$48k in our finances. $11k from the LID for 2019. Hopefully in 2020 we will be getting money from the DNR that is allotted like previous years. In previous years we received $8k from DNR. We should be down this year on amount need to be treated on the lake.

Floatilla will be moved to the area near Ojekita near the toilets.. Other board members need to step up to host a flotilla.

Carp survey – a big portion of carp comes from Big Green. The survey doesn’t really tell us that we are stopping the reproduction of carp, The Carp Barrier has a permit through the DOT, Bruce has a dog crate he thinks will help with cleaning out the grate. Kevin said the carp are spawning by his house.

Lake Clean Up – will not be happening when the ice houses need to be off because we have way too much snow. The dumpster will be at the boat landings for the people to put their trash. Maybe mid‐March someone can go out on the lake and check for trash.

Loon Nest – no one knows where the old ones are but Connie found a place called Loon Care – we would need to add netting around the nest to keep the eagles away from the babies in the nest. The nest needs to be in place when the ice is immediately out. The male starts nesting right away. The nests need to be taken off the lake around July 4th otherwise muskrats chew it up and destroy it.

Green Lake Association Meeting – March 2019

March 20, 2019
Bruce Meyer, Cheryl Kempenich, Bob Milam, Christine Milam, Lori Richert, Kevin Murphy present

Spring Meeting

  • Pulled Pork, cole slaw, BBQ sauce and chips
  • Lori is checking John Peckman to be the speaker. Casey Theil on matching fund for home owners projects for their shorelines.
  • Elections for Secretary
  • Change in the bylaws Cheryl to see if she has done anything with this and whether is in pdf form and can be converted into Word doc.
  • We should change in the bylaws that members do not need to live on the lake.

Newsletter is done and will get sent to UPS Printing for print and mailing. Having different membership levels on the newsletter membership form has increased the GLA income – 17‐20 people generously donated at the Conservation Level of $150. More people are going online and paying their membership.

Water Days Meeting in the legislature is April 10th – Lori and Bruce are going. Right now the DNR funding for AIS is just for Curly Pond Leaf and Milfoil. They may expand it to other invasive species like Phragmites and Loose Leaf. The grant money from the DNR has that no more than 10% of the grant monies can go to each Lake Association. Larger lakes do not get more money than small lakes, should it be awarded for percentage of acreage of the lake?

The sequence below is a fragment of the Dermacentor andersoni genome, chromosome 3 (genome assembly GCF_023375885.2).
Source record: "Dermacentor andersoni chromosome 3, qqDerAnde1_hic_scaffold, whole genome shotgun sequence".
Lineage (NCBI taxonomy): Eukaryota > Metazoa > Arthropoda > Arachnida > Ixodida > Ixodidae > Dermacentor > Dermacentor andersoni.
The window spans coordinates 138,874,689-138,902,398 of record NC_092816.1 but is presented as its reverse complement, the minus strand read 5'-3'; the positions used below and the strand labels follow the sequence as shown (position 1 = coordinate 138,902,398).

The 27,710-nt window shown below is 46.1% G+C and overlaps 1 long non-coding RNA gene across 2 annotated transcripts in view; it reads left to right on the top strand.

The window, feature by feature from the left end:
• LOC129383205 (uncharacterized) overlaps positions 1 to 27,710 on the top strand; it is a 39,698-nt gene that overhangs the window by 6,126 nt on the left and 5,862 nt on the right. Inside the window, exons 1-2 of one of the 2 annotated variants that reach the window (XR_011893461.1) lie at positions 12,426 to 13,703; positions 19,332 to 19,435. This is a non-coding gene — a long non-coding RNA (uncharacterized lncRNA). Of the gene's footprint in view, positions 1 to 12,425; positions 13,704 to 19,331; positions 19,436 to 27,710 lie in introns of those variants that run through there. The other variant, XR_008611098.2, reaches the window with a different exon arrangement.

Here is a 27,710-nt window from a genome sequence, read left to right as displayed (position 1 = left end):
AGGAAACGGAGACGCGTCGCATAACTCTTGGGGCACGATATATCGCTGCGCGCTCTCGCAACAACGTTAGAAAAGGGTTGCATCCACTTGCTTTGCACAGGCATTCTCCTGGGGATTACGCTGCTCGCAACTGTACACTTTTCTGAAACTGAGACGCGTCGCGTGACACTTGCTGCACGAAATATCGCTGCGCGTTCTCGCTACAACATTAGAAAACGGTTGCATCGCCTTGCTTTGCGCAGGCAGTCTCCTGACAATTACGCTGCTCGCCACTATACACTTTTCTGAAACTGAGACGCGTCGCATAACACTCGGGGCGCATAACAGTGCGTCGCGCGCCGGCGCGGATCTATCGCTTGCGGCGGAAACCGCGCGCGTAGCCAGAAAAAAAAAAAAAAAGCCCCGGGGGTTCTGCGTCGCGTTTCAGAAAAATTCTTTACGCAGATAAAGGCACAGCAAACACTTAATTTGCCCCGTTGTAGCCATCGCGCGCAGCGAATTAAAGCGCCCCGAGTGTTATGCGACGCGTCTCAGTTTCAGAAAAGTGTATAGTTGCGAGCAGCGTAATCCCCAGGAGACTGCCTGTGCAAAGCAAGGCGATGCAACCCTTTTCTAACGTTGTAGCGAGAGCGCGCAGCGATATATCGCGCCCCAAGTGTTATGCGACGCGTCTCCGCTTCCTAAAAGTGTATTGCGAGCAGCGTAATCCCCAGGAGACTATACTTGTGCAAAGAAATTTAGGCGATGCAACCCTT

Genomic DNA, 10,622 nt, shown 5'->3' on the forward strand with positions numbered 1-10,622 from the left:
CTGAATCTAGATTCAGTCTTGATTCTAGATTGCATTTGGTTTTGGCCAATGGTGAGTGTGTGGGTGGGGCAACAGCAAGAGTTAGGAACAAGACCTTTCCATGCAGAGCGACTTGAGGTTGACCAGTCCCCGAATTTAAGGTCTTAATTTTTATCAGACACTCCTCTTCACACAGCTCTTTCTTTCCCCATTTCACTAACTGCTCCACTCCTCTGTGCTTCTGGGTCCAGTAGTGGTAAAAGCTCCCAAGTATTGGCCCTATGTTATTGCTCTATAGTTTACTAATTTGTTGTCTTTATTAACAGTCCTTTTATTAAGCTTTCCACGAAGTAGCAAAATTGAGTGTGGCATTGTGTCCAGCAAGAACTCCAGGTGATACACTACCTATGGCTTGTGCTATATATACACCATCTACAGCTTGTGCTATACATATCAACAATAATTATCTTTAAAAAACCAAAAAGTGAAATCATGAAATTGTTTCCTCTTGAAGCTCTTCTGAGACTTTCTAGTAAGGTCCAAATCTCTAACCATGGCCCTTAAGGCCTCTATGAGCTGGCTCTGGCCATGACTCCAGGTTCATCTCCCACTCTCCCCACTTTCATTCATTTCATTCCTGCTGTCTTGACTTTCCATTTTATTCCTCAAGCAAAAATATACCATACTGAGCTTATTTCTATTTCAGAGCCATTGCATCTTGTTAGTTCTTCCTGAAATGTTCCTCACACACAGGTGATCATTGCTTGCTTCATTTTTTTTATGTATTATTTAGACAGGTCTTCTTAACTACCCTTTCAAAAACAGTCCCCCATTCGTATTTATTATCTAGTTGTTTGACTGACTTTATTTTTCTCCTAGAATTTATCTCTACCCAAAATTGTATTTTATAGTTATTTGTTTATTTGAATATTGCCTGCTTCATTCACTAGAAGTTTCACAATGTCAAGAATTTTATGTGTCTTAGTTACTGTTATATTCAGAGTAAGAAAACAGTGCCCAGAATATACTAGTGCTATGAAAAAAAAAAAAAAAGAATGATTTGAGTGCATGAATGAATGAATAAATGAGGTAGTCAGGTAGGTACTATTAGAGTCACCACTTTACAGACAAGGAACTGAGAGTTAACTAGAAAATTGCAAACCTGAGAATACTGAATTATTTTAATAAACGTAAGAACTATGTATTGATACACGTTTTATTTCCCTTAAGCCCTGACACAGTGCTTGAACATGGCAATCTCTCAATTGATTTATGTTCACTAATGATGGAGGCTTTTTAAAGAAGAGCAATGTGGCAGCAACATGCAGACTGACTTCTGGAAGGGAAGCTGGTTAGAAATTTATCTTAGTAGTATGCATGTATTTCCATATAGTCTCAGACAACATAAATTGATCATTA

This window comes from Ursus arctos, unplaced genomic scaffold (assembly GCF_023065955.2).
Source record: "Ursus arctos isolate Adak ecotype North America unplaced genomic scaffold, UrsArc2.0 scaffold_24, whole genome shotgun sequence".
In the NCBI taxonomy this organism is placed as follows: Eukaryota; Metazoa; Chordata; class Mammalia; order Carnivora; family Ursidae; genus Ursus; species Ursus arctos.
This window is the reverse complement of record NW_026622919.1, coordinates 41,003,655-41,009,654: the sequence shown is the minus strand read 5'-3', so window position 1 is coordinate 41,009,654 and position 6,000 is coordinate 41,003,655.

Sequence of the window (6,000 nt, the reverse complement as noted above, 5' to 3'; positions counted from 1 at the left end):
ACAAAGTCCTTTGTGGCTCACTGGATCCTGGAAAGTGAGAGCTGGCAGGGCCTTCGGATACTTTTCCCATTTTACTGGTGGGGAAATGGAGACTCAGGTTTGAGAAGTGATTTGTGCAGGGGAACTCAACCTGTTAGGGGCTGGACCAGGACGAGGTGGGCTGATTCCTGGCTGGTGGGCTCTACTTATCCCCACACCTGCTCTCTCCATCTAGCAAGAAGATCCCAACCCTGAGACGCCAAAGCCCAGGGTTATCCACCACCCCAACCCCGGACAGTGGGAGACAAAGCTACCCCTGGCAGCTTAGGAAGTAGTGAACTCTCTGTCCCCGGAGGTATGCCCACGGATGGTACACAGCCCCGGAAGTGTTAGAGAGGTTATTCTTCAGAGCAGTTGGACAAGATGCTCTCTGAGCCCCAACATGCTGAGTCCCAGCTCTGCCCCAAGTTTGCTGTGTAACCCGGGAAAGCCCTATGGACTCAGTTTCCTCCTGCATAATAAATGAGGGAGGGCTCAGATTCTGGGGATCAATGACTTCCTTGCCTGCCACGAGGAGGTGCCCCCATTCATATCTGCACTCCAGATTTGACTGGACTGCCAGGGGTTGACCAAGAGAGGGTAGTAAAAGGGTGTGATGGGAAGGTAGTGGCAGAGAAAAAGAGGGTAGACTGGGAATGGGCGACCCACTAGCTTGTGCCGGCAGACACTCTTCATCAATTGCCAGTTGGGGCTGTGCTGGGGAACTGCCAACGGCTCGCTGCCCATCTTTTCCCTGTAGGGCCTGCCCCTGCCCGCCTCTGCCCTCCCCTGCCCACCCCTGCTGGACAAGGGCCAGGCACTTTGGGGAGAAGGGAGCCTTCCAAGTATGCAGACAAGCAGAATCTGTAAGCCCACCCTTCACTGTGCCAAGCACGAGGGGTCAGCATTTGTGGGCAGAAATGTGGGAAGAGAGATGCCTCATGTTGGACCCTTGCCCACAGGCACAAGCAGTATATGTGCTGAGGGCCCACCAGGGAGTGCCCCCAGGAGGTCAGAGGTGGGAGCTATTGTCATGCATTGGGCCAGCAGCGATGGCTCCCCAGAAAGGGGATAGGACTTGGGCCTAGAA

Treatment Costs – question was brought up about potency of chemical if it is not all used and we store it for next year. It is stored in a building that doesn’t go below 60 degrees so it should be good if stored for another year. Lake Management may have a substantial price increase. Mike from Lake Management will sell us chemical in large barrels for convenience and ease of putting them on the treatment boat. We spend $18k to treat for Curly Pond Leaf. We were told the treatments work best when it is a sunny day because the weeds take in the chemical better when it’s sunny. Because of high water runoff from a lot of snow this year the weed situation in the lake may be greater.

Bruce is going to check on a new motor for the pontoon later in the summer when companies are getting rid of stock. The pontoon motor still works, it is 30 years old and we have had issues that have been fixed but may happen again.

John Peckman said there will be a new city dock at the end of Stinson. Bruce contacted Marine Dock and they said John has not contacted them yet. John said they have money set aside for the new dock.

The weir is going to be checked on Friday to see how high the water is and whether to open it. They may open it this week to stop flooding of homes on the lake.

Finances ‐ $29,600 in Checking. Two CDs at $10,700. One CD is coming up. One CD is at 2.99%. We will prepay for the treatment chemical because we need to keep out finances under $50k.

Shoreline Alterations: Ice Ridges

Property owners occasionally return to their cabins in the spring only to discover they are dealing with property damage caused by a phenomenon called “ice heaving” or “ice jacking”. This powerful natural force forms a feature along the shoreline known as an “ice ridge”. The result may include significant damage to retaining walls, docks and boat lifts, and sometimes even to the cabin itself.

How do ice ridges form? Ice ridges are caused by the pushing action of a lake’s ice sheet against the shore. Cracks form in the ice because of different contraction rates at the top and bottom of the ice sheet. This is especially true in years that the ice sheet lacks an insulating snow cover. Ice cracks also develop because the edges of the ice sheet are sometimes firmly attached to the shore. When water rises in the cracks and freezes, the ice sheet expands slightly. Rising air temperatures warm the ice, leading to additional expansion, which exerts a tremendous thrust against the shore. Alternate warming and cooling of the ice sheet leads to additional pushing action, causing the ice to creep shore ward and scrape, gouge, and push soil and rock into mounds (called “ice ridges”, “ice pushes”, or “ramparts”).